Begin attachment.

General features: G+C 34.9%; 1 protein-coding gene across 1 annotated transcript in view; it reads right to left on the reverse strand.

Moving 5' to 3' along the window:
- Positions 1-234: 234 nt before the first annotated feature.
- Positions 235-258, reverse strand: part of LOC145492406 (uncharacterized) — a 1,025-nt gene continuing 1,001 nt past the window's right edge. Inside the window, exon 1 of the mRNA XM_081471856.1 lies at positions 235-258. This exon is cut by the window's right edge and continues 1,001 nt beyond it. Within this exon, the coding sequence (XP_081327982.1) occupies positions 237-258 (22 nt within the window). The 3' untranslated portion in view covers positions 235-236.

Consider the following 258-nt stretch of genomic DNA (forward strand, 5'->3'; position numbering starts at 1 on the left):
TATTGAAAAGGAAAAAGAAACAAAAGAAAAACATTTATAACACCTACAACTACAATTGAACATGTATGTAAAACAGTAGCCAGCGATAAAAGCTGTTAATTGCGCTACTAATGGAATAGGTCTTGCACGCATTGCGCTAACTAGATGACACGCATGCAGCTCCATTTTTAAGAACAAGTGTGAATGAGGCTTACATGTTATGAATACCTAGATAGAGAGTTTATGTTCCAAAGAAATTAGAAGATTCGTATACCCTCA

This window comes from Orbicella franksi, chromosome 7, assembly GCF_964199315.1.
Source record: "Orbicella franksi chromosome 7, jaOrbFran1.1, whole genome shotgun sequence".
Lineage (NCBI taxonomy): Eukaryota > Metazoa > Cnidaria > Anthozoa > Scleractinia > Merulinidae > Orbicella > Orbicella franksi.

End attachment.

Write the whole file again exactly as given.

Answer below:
General features: G+C 34.9%; 1 protein-coding gene across 1 annotated transcript in view; it reads right to left on the reverse strand.

Moving 5' to 3' along the window:
- Positions 1-234: 234 nt before the first annotated feature.
- Positions 235-258, reverse strand: part of LOC145492406 (uncharacterized) — a 1,025-nt gene continuing 1,001 nt past the window's right edge. Inside the window, exon 1 of the mRNA XM_081471856.1 lies at positions 235-258. This exon is cut by the window's right edge and continues 1,001 nt beyond it. Within this exon, the coding sequence (XP_081327982.1) occupies positions 237-258 (22 nt within the window). The 3' untranslated portion in view covers positions 235-236.

Consider the following 258-nt stretch of genomic DNA (forward strand, 5'->3'; position numbering starts at 1 on the left):
TATTGAAAAGGAAAAAGAAACAAAAGAAAAACATTTATAACACCTACAACTACAATTGAACATGTATGTAAAACAGTAGCCAGCGATAAAAGCTGTTAATTGCGCTACTAATGGAATAGGTCTTGCACGCATTGCGCTAACTAGATGACACGCATGCAGCTCCATTTTTAAGAACAAGTGTGAATGAGGCTTACATGTTATGAATACCTAGATAGAGAGTTTATGTTCCAAAGAAATTAGAAGATTCGTATACCCTCA

This window comes from Orbicella franksi, chromosome 7, assembly GCF_964199315.1.
Source record: "Orbicella franksi chromosome 7, jaOrbFran1.1, whole genome shotgun sequence".
Lineage (NCBI taxonomy): Eukaryota > Metazoa > Cnidaria > Anthozoa > Scleractinia > Merulinidae > Orbicella > Orbicella franksi.